Hungarian and Croatian minority policies are exemplary, and our economic and trade relations are constantly evolving
Following our joint efforts in fight against the COVID-19, and after the earthquakes in December 2020, a new bilateral cooperation emerged, namely humanitarian cooperation, H.E. Csaba Demcsák, Ambassador of Hungary to the Republic of Croatia says for Diplomacy&Commerce. Hungarian non-governmental and religious organizations offered help and gathered donations in a very short time for Croatian people in need. The Government of Hungary also reacted very quickly and decided to rebuild the school in Petrinja and restore the destroyed church of Žažina, says the Ambassador.
Bilateral cooperation between two neighbouring and friendly countries is traditionally good. However, where do you see opportunities for its improvement?
I am glad to say that the Hungarian-Croatian relations are excellent, as one would expect from a neighbouring country. Croatia is an important partner in the Central European region. We have a historical relationship, which was always fruitful and mutually profitable for both states over the centuries. We have every reason to look to the future with optimism. We intend to continue to work closely with Croatia in many areas. Hungarian and Croatian minority policies are exemplary, and our economic and trade relations are constantly evolving. I am keen to help investors of our countries to find business and trade opportunities on each other’s markets. On-going construction of cross border roads, as well as the opening of new border crossings, is important for people and entrepreneurs living and doing business on both sides of the border. With the aim of strengthening and boosting economic and human relations alongside the border, Hungary is a long lasting supporter of Croatia’s accession to the Schengen area.
I also see great perspective in cooperation in the field of tourism, sustainable development, water management and energy security.
With the objective to connect the region’s energy, transport and communications infrastructures, both of our countries are actively participating in the Three Seas Initiative. I think Hungary and Croatia can cooperate closely on the European scene as well: we support the accession of the Western Balkan countries and have similar views on managing the migration threatening Europe from the South-East.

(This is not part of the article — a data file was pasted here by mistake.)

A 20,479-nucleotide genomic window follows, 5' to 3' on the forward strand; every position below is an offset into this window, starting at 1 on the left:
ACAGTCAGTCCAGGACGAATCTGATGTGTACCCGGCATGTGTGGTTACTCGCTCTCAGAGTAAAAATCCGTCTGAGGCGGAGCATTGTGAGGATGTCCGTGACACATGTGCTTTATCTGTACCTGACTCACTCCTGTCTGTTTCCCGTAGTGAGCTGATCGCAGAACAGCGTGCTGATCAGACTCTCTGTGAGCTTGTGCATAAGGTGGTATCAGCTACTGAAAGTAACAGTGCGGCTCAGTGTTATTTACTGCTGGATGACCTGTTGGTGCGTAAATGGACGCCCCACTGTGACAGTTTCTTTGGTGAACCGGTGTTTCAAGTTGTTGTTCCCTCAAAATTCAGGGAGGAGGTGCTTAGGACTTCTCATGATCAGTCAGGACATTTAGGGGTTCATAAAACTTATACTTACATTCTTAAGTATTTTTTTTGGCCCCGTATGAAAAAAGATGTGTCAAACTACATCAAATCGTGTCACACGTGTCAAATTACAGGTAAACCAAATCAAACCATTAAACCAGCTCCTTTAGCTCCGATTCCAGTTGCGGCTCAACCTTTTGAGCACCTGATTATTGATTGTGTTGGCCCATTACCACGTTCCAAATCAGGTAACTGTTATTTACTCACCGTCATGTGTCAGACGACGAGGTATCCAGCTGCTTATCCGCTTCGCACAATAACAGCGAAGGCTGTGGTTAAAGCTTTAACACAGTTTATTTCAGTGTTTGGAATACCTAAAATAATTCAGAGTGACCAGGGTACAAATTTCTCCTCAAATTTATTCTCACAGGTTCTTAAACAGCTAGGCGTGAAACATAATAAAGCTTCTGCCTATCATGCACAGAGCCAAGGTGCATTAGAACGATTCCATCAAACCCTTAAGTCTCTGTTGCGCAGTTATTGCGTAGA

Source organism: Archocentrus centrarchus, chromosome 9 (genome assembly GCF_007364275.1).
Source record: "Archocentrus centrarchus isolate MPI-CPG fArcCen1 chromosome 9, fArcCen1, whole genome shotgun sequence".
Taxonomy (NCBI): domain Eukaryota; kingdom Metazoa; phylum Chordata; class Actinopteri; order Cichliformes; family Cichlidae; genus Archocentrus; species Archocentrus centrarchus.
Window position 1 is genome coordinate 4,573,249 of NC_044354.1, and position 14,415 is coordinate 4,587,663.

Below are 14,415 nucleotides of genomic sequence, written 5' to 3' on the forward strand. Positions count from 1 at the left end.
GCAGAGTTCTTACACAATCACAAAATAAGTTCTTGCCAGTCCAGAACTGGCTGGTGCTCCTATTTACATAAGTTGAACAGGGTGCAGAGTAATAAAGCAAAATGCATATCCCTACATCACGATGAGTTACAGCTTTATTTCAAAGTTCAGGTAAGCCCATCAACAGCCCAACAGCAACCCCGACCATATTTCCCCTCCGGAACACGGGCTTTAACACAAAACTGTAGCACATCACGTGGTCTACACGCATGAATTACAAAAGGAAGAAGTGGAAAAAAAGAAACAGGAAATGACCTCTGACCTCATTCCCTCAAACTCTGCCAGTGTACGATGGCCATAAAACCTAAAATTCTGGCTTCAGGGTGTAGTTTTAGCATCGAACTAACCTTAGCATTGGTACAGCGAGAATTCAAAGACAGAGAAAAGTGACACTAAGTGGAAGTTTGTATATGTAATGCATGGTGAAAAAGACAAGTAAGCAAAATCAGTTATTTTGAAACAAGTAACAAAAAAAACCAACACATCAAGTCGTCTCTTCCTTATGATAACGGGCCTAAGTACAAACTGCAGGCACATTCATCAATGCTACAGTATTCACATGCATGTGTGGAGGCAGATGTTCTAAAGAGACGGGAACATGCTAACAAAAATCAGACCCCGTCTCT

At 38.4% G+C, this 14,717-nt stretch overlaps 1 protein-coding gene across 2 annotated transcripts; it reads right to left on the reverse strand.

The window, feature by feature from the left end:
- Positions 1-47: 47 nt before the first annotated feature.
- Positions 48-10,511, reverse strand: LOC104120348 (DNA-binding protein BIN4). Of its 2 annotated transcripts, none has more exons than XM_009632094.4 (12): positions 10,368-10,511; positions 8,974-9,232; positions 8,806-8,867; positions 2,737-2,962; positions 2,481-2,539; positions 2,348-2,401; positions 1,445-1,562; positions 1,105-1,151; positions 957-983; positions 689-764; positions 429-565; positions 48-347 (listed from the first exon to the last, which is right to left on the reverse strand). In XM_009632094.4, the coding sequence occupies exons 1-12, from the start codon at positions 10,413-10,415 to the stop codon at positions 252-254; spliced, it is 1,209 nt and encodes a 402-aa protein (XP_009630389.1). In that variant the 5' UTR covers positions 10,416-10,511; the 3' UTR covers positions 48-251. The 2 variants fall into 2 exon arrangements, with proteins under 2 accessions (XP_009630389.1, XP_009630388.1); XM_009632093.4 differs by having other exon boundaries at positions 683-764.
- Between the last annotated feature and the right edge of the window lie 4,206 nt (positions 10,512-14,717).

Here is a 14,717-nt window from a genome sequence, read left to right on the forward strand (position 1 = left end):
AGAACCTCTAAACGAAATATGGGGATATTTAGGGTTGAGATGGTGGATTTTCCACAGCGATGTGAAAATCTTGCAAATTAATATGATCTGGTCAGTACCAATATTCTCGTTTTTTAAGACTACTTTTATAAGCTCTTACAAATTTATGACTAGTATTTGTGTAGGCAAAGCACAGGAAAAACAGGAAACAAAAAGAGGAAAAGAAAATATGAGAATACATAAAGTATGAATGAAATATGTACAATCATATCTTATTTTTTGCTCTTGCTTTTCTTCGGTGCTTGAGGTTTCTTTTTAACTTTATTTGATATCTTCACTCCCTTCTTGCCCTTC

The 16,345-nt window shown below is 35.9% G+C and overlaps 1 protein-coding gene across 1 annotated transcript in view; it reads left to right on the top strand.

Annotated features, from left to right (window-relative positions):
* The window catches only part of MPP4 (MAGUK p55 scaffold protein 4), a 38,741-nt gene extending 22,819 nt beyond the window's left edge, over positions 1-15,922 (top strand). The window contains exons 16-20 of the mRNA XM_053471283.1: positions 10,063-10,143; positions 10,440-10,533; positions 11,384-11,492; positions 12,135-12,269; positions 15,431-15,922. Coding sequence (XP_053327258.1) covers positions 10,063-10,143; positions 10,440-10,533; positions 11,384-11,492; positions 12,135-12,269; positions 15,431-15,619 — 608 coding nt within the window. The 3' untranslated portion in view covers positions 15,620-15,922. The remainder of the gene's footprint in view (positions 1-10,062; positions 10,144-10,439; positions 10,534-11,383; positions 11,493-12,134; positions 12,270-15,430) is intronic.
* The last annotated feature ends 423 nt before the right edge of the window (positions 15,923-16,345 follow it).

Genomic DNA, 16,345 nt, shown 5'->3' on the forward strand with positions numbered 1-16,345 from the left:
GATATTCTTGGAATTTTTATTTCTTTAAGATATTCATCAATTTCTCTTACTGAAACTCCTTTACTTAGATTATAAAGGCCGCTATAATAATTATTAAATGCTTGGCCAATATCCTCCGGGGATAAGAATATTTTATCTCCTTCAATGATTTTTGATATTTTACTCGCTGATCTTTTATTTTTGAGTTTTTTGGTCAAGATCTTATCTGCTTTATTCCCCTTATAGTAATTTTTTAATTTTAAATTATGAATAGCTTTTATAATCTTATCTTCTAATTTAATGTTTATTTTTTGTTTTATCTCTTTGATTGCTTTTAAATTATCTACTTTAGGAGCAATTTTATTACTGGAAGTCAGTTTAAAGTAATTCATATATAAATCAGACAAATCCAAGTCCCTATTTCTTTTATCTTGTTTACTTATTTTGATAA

Based on 800 years of close cohabitation of the Hungarian and Croatian nations, when it comes to culture, our Embassy intends to celebrate the anniversary of the birth of Miklós Zrínyi (Nikola Zrinski) with a large-scale outdoor concert in the renovated castle of Čakovec in May 2021. After the launching of the Hungarian lectureship at the University of Rijeka, we would like to extend our bilateral educational relations in the future.
As Hungary will hold the Presidency of the Visegrad Group from July 2021, we would like to organize several cultural and business events that would attract Croatian individuals and organizations as well.
What are the international topics of interest for both countries, and in what way do you cooperate in regards to these topics?
In my opinion energy is the most important area for improving our relations. As every country, Hungary considers energy security to be of strategic importance. Hungarian-owned companies annually reserved more than 1 billion cubic meters of capacity in the Krk LNG terminal, therefore we cannot emphasize enough how important it is that the terminal launched its commercial operation on 1st of January, 2021. Another tool for energy security would be the integration of Hungarian-Croatian gas markets, based on our common interests. The combined size of our markets alone would make the purchasing conditions and gas prices more acceptable for our consumers. Moreover, the elimination of the border crossing natural gas tariffs would be beneficial for both sides.
What are the opportunities that the European framework provides for cooperation through cross-border and other projects? Which of these would you especially like to point out?